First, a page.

3 Great Reasons From Neuroscience To Practise Your Presentation

Neurons in the brain: Dr Jonathan Clarke Today's post covers 3 great reasons to practise your presentation, taken from neuro-scientific research. Practice is No. 5 in my C.R.I.S.P.E.R series of good speaking skills (these skills are: being Clear, Relevant, Insightful, Succinct, Practised, Energetic and Respectful - the overview article is here).   Reason No. 1: thicker neural pathways create precision and certainty Every time you practise your presentation (indeed, anything: it could be your golf swing, or a piece of music), you're creating a thicker, stronger neural pathway for the subject in your brain, as the bundles of fibres become more dense - they end...

The Essential Speaking Skill of Clarity

Eyetest - Jeroen van Oostrom In my article last week I gave you an overview of 7 Skills of Every Good Speaker, from which I've created the acronym C.R.I.S.P.E.R (clear, relevant, insightful, succinct, practised, energetic, respectful). Here's my take on the first skill: clarity. On finishing reading a book: "confused, but in a more profound way" - Lily Tomlin Isn't this a great quote? Too many speakers leave audiences feeling this way. If you're speaking, and not completely clear in your own mind about your core message and sub-points, and you don't deliver them in a logical order, your audience will be confused. Here are some...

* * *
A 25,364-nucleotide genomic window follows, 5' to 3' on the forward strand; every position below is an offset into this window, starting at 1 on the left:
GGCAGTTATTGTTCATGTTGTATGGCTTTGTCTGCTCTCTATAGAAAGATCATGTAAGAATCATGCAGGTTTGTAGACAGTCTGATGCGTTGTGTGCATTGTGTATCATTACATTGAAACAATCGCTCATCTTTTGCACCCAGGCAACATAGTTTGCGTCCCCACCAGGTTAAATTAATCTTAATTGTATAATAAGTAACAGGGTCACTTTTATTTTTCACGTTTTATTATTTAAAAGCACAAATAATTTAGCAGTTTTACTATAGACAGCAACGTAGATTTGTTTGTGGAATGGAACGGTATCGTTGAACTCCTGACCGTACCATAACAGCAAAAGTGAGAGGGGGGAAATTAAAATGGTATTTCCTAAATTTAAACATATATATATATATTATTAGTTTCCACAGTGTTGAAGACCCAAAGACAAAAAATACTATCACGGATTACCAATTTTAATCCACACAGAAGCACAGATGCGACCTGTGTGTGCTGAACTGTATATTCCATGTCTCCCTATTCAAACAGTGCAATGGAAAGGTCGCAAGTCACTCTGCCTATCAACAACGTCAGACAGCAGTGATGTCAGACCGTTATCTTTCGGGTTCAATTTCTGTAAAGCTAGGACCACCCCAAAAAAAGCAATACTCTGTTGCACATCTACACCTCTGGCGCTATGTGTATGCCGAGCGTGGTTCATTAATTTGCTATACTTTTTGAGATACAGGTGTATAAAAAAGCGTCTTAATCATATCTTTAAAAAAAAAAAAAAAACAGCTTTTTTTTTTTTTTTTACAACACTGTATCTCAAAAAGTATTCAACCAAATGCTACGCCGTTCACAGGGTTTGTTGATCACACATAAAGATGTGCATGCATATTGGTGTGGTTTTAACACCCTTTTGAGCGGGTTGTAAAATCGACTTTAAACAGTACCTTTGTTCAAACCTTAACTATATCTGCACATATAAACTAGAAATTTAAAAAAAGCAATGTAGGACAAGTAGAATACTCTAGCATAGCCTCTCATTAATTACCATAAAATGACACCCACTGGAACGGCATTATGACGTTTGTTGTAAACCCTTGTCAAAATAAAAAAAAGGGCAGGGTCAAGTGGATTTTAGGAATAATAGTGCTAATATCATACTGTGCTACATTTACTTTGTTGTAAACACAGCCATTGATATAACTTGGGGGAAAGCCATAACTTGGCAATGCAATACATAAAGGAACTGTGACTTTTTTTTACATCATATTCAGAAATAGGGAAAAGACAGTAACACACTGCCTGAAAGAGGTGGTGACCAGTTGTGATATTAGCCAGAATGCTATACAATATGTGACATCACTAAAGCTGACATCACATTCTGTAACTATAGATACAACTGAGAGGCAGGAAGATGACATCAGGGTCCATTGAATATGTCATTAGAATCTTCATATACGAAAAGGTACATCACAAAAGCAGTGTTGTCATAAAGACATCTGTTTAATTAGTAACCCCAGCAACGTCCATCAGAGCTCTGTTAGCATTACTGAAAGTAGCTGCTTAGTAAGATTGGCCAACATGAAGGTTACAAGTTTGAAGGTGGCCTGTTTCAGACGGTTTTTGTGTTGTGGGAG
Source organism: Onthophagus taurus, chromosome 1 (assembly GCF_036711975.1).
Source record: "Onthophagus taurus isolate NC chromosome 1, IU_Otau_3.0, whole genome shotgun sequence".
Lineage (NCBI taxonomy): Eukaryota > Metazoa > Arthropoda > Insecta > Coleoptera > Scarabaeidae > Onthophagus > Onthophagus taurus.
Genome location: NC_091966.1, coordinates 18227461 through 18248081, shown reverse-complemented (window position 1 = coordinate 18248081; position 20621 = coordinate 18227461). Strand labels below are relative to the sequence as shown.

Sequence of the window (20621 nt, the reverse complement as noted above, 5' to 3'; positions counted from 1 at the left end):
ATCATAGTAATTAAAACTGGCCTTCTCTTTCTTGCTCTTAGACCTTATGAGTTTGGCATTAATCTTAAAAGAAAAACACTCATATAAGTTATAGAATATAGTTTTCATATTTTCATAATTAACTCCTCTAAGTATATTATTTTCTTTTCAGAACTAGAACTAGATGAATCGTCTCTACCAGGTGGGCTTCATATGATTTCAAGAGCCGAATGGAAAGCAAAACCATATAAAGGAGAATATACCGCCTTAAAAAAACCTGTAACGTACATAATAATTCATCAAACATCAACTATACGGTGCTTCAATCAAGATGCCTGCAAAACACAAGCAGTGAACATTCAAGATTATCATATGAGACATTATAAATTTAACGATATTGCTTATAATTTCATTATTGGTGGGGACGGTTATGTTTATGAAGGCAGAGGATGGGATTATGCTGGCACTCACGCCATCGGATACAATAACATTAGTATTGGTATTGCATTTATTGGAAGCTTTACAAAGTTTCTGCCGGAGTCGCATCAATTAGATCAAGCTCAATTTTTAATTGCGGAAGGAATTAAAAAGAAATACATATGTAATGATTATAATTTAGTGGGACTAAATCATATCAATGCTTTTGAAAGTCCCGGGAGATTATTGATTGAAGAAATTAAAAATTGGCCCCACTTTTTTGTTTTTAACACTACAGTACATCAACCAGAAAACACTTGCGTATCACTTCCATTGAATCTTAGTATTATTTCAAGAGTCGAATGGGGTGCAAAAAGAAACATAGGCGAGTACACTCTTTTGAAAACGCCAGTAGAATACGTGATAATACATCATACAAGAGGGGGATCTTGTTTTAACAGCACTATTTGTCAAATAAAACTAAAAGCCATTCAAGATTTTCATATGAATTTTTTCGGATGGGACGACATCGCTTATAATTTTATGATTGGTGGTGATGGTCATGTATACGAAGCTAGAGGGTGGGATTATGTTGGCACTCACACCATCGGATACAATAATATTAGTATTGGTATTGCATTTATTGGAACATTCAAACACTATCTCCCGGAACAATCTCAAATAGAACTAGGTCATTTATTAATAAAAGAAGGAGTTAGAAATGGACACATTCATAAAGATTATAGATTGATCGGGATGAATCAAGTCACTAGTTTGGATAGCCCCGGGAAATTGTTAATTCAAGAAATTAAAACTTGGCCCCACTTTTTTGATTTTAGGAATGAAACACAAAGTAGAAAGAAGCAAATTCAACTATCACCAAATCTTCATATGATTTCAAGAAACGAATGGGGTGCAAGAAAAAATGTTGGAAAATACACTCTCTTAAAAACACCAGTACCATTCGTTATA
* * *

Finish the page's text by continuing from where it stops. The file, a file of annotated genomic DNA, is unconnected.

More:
7 Skills of Every Good Speaker

I’m going to write a series of articles on skills that every good speaker possesses: today’s article is an overview, and I’ll devote an article to each individual skill in the coming weeks. I would be fairly certain that even if you think you’re not a good speaker, when you read the list below you’ll find that you already exhibit one or more of these essential qualities when you speak to groups. The 7 skills make the acronym C.R.I.S.P.E.R: Clear Relevant Insightful Succinct Practiced Energetic Respectful Let’s very briefly look at each one in turn: Clear – if you’re even slightly vague...